A fresh wave of reports are claiming UK major label EMI is preparing to sell music without digital rights management (DRM) in MP3 format online.
These rumours follow hot on the heels of Apple boss Steve Jobs' plea to major labels to drop DRM and the historic resolution of the trademark dispute between Apple Corps and Apple Inc.
If true the move also shows a slowly emerging rift between the major labels as they attempt to develop a successful strategy for selling music in the digital age.
Citing a report in the Wall Street Journal, Associated Press reports EMI to have been in discussion with online music retailers about "possibly selling its entire digital music catalogue in MP3 format without copy protection".
The report says multiple sources are making the claim. As Jobs explained earlier this week, selling music in an open format would usher in a truly interoperable age and help legal music stores compete equally with pirate services.
Sales of unprotected tracks through legitimate services have become commonplace in the independent label sector. Online music services eMusic, Wippit and 7 Digital all offer a range of indie label tracks in MP3 format, uncrippled by DRM.
The report claims EMI has been in contact with online music vendors asking them what size advance payments they would offer in exchange for the right to sell tracks in MP3 format. A decision on the strategy could be made as soon as today, the report explains.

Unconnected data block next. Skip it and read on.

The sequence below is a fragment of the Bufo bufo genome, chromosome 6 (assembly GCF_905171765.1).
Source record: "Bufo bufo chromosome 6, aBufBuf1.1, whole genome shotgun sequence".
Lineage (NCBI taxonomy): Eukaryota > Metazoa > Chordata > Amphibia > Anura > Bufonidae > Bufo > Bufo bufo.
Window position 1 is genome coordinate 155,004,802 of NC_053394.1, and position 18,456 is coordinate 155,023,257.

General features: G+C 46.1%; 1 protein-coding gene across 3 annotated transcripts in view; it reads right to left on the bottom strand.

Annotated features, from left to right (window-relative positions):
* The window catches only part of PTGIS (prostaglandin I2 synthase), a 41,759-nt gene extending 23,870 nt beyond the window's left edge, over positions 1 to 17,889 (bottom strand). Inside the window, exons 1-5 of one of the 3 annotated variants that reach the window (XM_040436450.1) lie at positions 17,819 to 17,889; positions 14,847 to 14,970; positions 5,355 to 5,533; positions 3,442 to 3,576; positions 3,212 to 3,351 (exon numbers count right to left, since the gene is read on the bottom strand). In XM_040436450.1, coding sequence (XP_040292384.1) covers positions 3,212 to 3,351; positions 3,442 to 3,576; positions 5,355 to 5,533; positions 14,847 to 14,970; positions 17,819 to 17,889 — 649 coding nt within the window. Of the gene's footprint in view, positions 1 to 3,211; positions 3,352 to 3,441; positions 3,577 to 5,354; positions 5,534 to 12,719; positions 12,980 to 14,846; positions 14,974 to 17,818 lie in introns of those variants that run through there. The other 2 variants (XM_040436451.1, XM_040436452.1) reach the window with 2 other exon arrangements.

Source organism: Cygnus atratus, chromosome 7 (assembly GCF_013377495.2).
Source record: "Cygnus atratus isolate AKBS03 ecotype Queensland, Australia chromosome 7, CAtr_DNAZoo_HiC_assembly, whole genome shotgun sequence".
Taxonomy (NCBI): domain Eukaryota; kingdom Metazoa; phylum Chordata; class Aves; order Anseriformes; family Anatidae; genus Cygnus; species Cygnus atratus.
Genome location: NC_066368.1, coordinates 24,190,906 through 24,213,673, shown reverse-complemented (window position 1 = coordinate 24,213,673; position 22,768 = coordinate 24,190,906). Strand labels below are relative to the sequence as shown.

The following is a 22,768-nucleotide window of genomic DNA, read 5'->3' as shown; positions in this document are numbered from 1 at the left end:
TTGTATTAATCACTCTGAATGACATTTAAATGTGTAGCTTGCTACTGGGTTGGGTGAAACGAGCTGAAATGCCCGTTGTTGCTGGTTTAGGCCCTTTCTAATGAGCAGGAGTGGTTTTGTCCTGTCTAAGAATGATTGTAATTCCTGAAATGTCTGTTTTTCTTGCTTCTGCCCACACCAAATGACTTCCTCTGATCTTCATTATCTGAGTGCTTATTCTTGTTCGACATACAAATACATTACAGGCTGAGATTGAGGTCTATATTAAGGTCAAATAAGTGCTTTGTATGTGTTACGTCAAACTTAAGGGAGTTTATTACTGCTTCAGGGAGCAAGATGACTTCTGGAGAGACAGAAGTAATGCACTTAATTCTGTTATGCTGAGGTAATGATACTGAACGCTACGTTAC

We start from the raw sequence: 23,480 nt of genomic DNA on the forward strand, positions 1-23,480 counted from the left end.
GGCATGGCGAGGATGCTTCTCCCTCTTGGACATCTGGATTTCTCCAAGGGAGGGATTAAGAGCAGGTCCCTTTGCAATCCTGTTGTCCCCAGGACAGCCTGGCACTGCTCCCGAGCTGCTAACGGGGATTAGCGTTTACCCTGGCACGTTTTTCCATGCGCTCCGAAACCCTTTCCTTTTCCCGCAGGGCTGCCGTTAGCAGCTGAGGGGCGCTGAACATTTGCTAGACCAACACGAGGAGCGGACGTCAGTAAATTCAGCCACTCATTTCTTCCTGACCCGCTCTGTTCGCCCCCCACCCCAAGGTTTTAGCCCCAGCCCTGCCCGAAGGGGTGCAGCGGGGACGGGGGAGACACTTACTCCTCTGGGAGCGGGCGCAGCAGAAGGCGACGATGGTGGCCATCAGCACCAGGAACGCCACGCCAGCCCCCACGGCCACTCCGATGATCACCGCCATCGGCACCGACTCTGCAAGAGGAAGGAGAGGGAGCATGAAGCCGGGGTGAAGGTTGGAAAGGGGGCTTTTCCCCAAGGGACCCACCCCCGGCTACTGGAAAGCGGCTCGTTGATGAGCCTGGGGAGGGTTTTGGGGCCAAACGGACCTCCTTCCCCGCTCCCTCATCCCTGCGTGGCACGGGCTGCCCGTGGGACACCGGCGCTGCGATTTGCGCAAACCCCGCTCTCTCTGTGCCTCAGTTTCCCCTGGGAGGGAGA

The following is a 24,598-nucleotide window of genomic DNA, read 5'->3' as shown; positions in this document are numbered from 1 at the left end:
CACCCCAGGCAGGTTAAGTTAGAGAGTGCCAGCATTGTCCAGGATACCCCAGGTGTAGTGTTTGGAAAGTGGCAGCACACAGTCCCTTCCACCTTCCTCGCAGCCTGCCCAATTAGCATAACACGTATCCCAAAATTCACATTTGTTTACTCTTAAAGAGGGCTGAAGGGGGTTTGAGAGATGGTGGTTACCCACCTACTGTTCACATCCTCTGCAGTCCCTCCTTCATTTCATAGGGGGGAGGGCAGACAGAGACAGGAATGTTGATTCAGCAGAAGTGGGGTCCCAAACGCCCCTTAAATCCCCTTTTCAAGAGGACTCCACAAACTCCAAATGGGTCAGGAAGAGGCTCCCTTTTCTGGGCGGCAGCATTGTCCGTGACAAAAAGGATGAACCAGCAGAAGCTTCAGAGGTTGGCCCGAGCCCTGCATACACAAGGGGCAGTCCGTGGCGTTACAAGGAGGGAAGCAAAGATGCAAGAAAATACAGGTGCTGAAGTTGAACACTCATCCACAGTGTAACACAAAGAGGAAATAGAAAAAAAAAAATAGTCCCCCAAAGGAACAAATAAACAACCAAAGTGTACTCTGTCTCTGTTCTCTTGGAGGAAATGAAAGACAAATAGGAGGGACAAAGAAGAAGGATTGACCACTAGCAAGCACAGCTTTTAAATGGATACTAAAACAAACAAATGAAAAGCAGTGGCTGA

The company has released a few singles in MP3 format through some services, including tracks by Norah Jones, Lily Allen and Relient K. EMI reports this trial engendered "very positive" results.
The news also emerges as rumours intensify that claim music from The Beatles — music currently exclusively available only through pirate services — will be made available through iTunes soon.
The news also comes as Apple faces pressure from some quarters — including the RIAA — to license its DRM system to others in order to create more interoperability between services and devices.
Jobs has rejected such demands as posing a huge security risk, and points out that DRM is only applied to music sold through iTunes at the behest of the majors.
Jobs' critics point out that at present it's impossible for independent labels and other rights holders to choose to sell their music without DRM through the iTunes Store. They imply that the application of such systems should be made voluntary when a label submits a track for inclusion in the store.
It's a different story at EMI's former potential merge partner, the Edgar J Bronfman-led Warner Music Group. Bronfman this week responded to Jobs' call for interoperability by slamming his proposals as "completely without logic or merit".
Bronfman insists that DRM is vital to the survival of his business. Warner reported a 74 per cent year-on-year decline in profits in its last quarter.